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SMALL BUSINESS ACT OF 1950
WEDNESDAY, JUNE 28, 1950
UNITED STATES SENATE,
Washington, D. C. The committee met, pursuant to recess, at 10 a. m., in room 301, Senate Office Building, Senator Burnet' R. Maybank (chairman) presiding
Present: Senators Maybank, Frear, and Douglas. Also present: Senator Benton. The CHAIRMAN. I will ask the committee to come to order. I want to make this statement for the record : Senator O'Mahoney was supposed to follow. Senator Lucas as a witness today, but because of the special meeting of the Appropriations Committee this morning to try and pass a contingent resolution, he will be unable to attend this meeting. In view of the fact that all appropriations expire at the end of this week, the members of this committee who are members of the Appropriations Committee, must necessarily attend the session of that committee today.
Senator O'Mahoney asked me to state that he felt that it was absolutely essential that he be at the Appropriations Committee, and when we are through with this meeting I am going there myself. He did want me to publish in the record a letter from him, and he said that he would like to testify at some time when we resumed the hearings.
I will have the letter of Senator O'Mahoney filed. It refers to the study that the Joint Economic Committee had made, of which he is chairman. It also refers to the testimony taken in July. (The letter referred to follows:)
CONGRESS OF THE UNITED STATES,
June 27, 1950. Hon. BURNET R. MAYBANK,
United States Senate, Washington; D. C. DEAR SENATOR MAYBANK : There is transmitted herewith a marked copy of hearings on investment conducted by a subcommittee of the Joint Committee on the Economic Report, together with a marked copy of the report made by this subcommittee, recommending the enactment of special legislation to provide capital and credit facilities for small business.
It was upon the basis of these hearings and this recommendation that I introduced S. 2975, which together with several other bills, including S. 3625, the so-called one-package bill, embodying the President's recommendations are now the subject of hearings by the Committee on Banking and Currency.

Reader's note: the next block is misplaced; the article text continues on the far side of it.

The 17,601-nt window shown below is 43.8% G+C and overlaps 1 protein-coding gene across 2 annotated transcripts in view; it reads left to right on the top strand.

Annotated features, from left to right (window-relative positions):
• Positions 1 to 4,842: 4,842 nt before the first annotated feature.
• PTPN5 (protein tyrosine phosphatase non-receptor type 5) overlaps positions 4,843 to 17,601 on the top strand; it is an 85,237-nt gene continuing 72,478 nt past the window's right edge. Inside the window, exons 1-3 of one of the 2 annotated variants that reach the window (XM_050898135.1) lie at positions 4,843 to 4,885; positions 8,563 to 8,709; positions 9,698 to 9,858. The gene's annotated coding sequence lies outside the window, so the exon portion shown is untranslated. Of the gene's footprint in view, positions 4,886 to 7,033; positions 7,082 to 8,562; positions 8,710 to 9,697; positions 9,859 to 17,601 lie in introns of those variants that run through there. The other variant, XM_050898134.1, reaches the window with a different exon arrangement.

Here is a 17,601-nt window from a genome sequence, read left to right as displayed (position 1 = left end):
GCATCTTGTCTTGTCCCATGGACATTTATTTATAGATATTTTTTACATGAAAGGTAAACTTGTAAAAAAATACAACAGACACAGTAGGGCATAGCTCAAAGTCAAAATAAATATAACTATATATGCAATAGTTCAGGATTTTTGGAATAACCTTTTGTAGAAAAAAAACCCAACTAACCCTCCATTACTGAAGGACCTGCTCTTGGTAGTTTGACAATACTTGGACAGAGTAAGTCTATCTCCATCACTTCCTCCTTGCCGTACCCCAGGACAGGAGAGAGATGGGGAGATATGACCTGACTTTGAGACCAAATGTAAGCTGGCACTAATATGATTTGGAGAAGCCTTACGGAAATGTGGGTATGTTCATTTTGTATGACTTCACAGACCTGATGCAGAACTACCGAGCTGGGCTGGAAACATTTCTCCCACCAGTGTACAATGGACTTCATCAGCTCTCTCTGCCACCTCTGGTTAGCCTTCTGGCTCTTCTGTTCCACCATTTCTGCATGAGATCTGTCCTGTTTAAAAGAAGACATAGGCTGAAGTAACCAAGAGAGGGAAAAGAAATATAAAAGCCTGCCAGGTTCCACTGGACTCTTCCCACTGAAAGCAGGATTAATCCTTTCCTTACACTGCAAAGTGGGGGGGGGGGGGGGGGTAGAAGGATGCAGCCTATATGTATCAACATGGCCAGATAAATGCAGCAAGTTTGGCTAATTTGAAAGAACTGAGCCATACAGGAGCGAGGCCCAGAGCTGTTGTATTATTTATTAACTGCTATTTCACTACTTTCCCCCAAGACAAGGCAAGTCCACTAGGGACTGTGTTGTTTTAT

I am sure you will be interested in the evidence which was presented to us in support of the establishment of investment banks or capital banks, designed to extend private facilities for channeling private capital into the expansion of private business. Sincerely yours,
JOSEPH C. O'MAHONEY, Chairman.
(The marked copy referred to will be found in the files of the committee.)
The CHAIRMAN. Senator Lucas, we are indeed happy to have you here. We know you have a lot to do and we know there are many meetings this morning. We would be happy to have you do whatever you wish, Senator.
Senator Lucas. Thank you, Mr. Chairman.
STATEMENT OF SCOTT W. LUCAS, A UNITED STATES SENATOR FROM
THE STATE OF ILLINOIS
Senator Lucas. I shall read only a few pages of this manuscript which I have prepared to submit to the committee, then I shall ask unanimous consent to incorporate the remainder of the manuscript into the record.
The CHAIRMAN. Senator, I want to say, first of all, for the Senators who could not be here because of the important Appropriations Committee meeting; Senator Sparkman, who at this time is testifying before the Expenditures Committee on the FNMA legislation–Senator Frear is on his way here they have all told me that they look forward with great interest to reading your manuscript, as they are deeply interested in the legislation which you have introduced. They have also asked me to express their regrets for not being able to be present this morning.
I, myself, am sorry to have called this meeting, but it was arranged for last week before we knew that this appropriations matter that is so important to everybody in the United States was to be held this morning.
Will you please proceed, Senator?
Senator Lucas. Mr. Chairman, I am thoroughly cognizant of the manifold duties of the members of this committee, and I thoroughly understand why many of them cannot be here. I do hope, however, that they find time to eventually read the manuscript.
The ČHAIRMAN. Senator, I will say this: The committee has decided that we will commence these hearings again after we get through with the appropriations bill and after the Fourth of July. There is one other thing we have to do in this committee and that is to pass some sort of bill in connection with the FNMA mortgage situation, which is serious. We are going to hold those hearings on the 12th, 13th, and 14th, because Mr. Foley and some of the other officials will be out of the city until that time. But immediately upon the completion of the FNMA legislation that is now before this committee we are going to resume the hearings, and we will be glad to have you come back, if you wish. In the meantime I am certain the committee members are going to read with a great deal of interest whatever you have
Senator Lucas. I want to thank the distinguished members of your committee for inviting me to testify on Senate bill 3625, introduced by the distinguished chairman of the committee, Senator Maybank, together with Senator O’Mahoney, Senator Sparkman, and myself.
This bill is directed at two major problems. First, the unavailability of capital for small-business enterprise, and, secondly, the disadvantageous competitive position of small business resulting
from the technological advances of the last few decades. I shall discuss these two major problems separately.
The proof seems conclusive that small- and independent-business enterprises are facing insurmountable difficulties in obtaining adequate and essential financial assistance on reasonable terms. I have no doubt that witnesses will appear before your committee who will deny that main premise. These witnesses will hasten to point out that any sound business enterprise today is able to obtain adequate financial aid merely by making its needs known to existing private banking and lending institutions. In my opinion, those who take this view are overlooking many significant facts.